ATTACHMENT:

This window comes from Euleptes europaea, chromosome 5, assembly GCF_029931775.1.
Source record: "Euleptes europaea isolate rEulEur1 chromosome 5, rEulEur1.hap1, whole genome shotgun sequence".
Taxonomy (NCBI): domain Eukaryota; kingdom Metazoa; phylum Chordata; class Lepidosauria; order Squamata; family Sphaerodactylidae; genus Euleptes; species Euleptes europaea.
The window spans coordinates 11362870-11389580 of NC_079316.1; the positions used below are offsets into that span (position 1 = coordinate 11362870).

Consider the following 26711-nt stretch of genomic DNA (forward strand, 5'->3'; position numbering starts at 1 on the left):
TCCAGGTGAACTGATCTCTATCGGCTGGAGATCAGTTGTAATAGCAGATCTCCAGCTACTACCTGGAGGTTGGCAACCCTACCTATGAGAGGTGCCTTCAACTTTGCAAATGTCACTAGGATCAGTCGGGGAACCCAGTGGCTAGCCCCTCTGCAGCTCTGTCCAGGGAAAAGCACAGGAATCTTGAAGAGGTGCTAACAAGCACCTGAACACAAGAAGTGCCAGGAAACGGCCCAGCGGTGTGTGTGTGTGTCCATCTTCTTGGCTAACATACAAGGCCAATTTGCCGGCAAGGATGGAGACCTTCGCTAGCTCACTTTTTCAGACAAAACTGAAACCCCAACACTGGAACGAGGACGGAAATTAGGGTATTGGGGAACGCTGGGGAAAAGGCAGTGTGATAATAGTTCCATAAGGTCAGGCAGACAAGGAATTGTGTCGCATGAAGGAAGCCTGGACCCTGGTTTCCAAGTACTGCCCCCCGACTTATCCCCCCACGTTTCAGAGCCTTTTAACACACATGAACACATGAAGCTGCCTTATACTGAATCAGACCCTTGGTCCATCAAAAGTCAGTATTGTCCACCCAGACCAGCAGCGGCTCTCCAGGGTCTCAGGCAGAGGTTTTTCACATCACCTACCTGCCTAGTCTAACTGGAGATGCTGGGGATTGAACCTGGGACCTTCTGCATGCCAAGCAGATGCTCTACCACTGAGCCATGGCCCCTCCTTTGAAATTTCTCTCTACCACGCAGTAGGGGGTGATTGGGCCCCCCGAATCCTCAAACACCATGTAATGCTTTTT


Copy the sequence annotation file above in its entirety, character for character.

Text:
This window comes from Euleptes europaea, chromosome 5, assembly GCF_029931775.1.
Source record: "Euleptes europaea isolate rEulEur1 chromosome 5, rEulEur1.hap1, whole genome shotgun sequence".
Taxonomy (NCBI): domain Eukaryota; kingdom Metazoa; phylum Chordata; class Lepidosauria; order Squamata; family Sphaerodactylidae; genus Euleptes; species Euleptes europaea.
The window spans coordinates 11362870-11389580 of NC_079316.1; the positions used below are offsets into that span (position 1 = coordinate 11362870).

Consider the following 26711-nt stretch of genomic DNA (forward strand, 5'->3'; position numbering starts at 1 on the left):
TCCAGGTGAACTGATCTCTATCGGCTGGAGATCAGTTGTAATAGCAGATCTCCAGCTACTACCTGGAGGTTGGCAACCCTACCTATGAGAGGTGCCTTCAACTTTGCAAATGTCACTAGGATCAGTCGGGGAACCCAGTGGCTAGCCCCTCTGCAGCTCTGTCCAGGGAAAAGCACAGGAATCTTGAAGAGGTGCTAACAAGCACCTGAACACAAGAAGTGCCAGGAAACGGCCCAGCGGTGTGTGTGTGTGTCCATCTTCTTGGCTAACATACAAGGCCAATTTGCCGGCAAGGATGGAGACCTTCGCTAGCTCACTTTTTCAGACAAAACTGAAACCCCAACACTGGAACGAGGACGGAAATTAGGGTATTGGGGAACGCTGGGGAAAAGGCAGTGTGATAATAGTTCCATAAGGTCAGGCAGACAAGGAATTGTGTCGCATGAAGGAAGCCTGGACCCTGGTTTCCAAGTACTGCCCCCCGACTTATCCCCCCACGTTTCAGAGCCTTTTAACACACATGAACACATGAAGCTGCCTTATACTGAATCAGACCCTTGGTCCATCAAAAGTCAGTATTGTCCACCCAGACCAGCAGCGGCTCTCCAGGGTCTCAGGCAGAGGTTTTTCACATCACCTACCTGCCTAGTCTAACTGGAGATGCTGGGGATTGAACCTGGGACCTTCTGCATGCCAAGCAGATGCTCTACCACTGAGCCATGGCCCCTCCTTTGAAATTTCTCTCTACCACGCAGTAGGGGGTGATTGGGCCCCCCGAATCCTCAAACACCATGTAATGCTTTTT